I remember not enjoying “Man’s Best Friend” too much back in 1993, and in 2019, it hasn’t aged very well at all. Unless you have a fancy for nineties horror with rock bottom expectations, John Lafia’s killer dog movie is a movie that’s confused in both tone and genre, quite often. I had a tough time developing the emotions during this experience, because nothing is ever really clarified for the audience. Is this a dark comedy or a horror film? Should we loathe Max or sympathize with Max? Is he the film’s villain, an anti-hero, or the victim of circumstances like Cujo?
Ally Sheedy plays Lori, a television news reporter who is trying to make a name for herself by investigating the happenings at the EMAX Research Facility. After sneaking in to the campus thanks to an informant, Lori begins investigating the labs even after said informant is mysteriously killed on the job. Discovering an animal testing lab, Lori manages to escape with a Tibetan Mastiff dog named Max that is being held in a cage. Escaping the clutches of Dr. Jarret, Lori escapes with Max and decides to keep him and falls in love with him. As Max builds a fondness for Lori, he begins competing with Lori’s boyfriend Perry for her affection. Unaware he’s a weaponized experimental animal with crossbred DNA, Max becomes increasingly aggressive and psychotic, and begins wreaking havoc on his tormentors and bullies.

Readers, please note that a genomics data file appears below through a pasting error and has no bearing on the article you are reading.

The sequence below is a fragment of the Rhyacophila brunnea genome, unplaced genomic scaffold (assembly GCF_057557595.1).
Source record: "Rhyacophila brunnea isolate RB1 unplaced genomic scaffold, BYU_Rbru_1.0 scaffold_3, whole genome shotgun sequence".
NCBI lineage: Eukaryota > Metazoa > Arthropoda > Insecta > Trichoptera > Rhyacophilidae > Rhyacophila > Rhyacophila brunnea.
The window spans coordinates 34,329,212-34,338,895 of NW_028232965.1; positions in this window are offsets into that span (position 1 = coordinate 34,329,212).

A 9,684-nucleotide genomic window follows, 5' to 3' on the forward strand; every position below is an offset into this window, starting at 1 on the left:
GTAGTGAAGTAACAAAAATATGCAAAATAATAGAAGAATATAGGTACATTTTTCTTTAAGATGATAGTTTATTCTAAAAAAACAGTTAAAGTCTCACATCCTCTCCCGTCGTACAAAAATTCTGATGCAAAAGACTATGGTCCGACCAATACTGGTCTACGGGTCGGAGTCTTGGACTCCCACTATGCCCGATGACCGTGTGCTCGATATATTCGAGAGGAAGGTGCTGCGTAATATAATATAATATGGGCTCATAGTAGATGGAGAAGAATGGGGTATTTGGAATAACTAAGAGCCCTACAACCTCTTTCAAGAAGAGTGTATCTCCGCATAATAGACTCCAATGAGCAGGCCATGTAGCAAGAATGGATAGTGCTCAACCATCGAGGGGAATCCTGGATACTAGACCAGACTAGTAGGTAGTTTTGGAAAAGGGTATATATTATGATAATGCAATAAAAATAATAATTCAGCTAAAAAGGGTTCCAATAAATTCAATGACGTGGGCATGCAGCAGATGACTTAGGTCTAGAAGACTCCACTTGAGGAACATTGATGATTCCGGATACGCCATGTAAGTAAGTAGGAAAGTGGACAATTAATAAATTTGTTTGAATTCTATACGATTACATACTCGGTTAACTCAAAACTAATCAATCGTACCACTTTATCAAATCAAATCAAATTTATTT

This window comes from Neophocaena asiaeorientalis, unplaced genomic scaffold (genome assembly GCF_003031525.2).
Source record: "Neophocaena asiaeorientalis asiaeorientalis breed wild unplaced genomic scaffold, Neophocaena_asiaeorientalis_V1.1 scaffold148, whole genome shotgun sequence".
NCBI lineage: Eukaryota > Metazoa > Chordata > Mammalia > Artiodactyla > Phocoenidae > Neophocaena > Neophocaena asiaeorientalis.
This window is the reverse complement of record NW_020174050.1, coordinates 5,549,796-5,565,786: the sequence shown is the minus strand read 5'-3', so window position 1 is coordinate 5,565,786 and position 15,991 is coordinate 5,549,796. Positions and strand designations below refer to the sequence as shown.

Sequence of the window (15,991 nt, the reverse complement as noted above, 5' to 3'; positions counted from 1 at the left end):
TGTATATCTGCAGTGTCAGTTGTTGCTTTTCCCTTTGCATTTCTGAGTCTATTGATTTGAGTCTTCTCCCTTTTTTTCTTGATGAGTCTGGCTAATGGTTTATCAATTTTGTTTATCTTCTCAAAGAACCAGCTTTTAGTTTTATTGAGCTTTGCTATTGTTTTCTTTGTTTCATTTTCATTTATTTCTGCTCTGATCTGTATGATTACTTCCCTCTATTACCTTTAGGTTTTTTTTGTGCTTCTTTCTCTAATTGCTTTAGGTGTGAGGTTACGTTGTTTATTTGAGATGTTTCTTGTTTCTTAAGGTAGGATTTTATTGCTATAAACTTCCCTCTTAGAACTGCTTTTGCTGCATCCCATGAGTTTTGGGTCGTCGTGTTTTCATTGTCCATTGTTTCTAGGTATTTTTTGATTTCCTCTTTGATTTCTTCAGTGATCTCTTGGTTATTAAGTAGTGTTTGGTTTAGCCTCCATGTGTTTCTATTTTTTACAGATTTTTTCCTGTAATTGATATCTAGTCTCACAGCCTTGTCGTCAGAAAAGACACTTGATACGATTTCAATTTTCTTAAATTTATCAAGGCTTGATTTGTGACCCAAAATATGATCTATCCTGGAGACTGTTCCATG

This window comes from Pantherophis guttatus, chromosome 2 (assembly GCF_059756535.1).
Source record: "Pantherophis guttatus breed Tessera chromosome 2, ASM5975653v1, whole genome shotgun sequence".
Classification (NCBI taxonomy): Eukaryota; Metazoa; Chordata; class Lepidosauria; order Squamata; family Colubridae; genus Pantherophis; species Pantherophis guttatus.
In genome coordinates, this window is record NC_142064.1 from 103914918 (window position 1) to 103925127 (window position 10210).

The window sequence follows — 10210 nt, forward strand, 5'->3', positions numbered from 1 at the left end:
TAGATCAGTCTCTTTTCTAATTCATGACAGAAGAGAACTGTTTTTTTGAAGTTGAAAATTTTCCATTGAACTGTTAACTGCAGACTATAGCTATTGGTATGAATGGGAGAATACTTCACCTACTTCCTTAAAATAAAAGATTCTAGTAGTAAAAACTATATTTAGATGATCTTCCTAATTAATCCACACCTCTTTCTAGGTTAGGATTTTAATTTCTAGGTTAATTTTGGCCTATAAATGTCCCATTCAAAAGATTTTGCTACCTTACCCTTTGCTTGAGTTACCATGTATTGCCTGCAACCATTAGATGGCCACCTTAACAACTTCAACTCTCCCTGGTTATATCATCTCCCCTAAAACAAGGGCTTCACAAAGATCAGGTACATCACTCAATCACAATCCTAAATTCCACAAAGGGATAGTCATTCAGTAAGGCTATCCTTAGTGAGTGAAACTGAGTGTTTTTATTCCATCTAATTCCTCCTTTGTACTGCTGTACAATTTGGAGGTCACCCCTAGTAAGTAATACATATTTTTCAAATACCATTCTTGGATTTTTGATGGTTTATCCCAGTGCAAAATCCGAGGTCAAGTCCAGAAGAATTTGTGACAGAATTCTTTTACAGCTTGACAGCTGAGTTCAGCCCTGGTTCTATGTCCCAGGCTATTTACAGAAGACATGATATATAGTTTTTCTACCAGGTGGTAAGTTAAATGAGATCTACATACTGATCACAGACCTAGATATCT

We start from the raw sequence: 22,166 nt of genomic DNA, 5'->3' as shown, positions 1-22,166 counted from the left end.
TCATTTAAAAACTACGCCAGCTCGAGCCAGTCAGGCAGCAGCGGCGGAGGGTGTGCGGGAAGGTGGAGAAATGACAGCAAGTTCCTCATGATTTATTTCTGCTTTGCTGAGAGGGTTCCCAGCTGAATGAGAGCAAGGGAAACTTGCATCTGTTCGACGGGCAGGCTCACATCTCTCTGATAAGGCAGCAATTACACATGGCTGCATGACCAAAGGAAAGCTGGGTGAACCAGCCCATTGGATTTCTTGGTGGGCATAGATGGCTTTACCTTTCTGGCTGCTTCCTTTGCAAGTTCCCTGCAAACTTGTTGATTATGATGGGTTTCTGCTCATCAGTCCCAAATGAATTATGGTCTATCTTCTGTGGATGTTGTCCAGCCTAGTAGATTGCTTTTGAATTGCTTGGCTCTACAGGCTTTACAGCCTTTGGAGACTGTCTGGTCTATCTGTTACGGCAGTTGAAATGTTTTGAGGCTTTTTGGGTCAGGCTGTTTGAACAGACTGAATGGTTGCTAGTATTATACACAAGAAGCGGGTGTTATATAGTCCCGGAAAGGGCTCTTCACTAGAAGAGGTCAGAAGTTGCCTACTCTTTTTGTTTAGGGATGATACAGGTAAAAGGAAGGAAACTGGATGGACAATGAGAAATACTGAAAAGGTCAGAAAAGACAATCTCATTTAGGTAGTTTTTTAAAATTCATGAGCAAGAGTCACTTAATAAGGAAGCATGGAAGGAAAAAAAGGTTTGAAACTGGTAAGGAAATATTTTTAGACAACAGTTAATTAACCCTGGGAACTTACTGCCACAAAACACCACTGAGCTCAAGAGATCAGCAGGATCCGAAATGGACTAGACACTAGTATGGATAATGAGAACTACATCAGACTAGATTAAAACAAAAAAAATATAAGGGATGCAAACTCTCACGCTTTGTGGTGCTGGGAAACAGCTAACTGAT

“Man’s Best Friend” is never quite sure what it wants to be and what it wants to do with the film’s monster Max. Often times the writers seem hesitant to turn him in to a villain due to him being such an adorable dog, so he’s built as this sympathetic beast with a penchant for murder. One moment he’s stopping a mugger from hurting Lori, the next he’s crawling up a tree to maul a house cat. When we begin hating him for tearing apart a parrot, he’s then mutilating an abusive dog owner (Larry Fessenden) who torments Max by smacking him over the head with a shovel. Time and time again the movie tugs on our loyalties turning the whole film in to a jarring and unpleasant mess. Is this a comedy? A campy monster movie? Science fiction?
There’s also the recurring appearance of comically evil animal abusers, all of whom are so blatantly set up to die, it becomes kind of dull. There’s Larry Fessenden as the junkyard owner, the goofy pair of cops looking for Max, and of course the inept dog catchers that delight in caging small dogs. Why exactly did they engineer a super dog? Why just one dog? What did they plan to do with it? Were they under a military contract? And wouldn’t a lab producing vicious animal mutants have more than a few guards? In a decade of pretty strong horror entries, “Man’s Best Friend” is one of the more forgettable of its ilk. It never quite realizes its premise or concept, resulting in a muddled, silly mess.
The new Blu-Ray from Shout! Factory features a commentary track by writer and director John Lafia. There are also two SD TV Spots for the film, an original theatrical teaser, and the original theatrical trailer.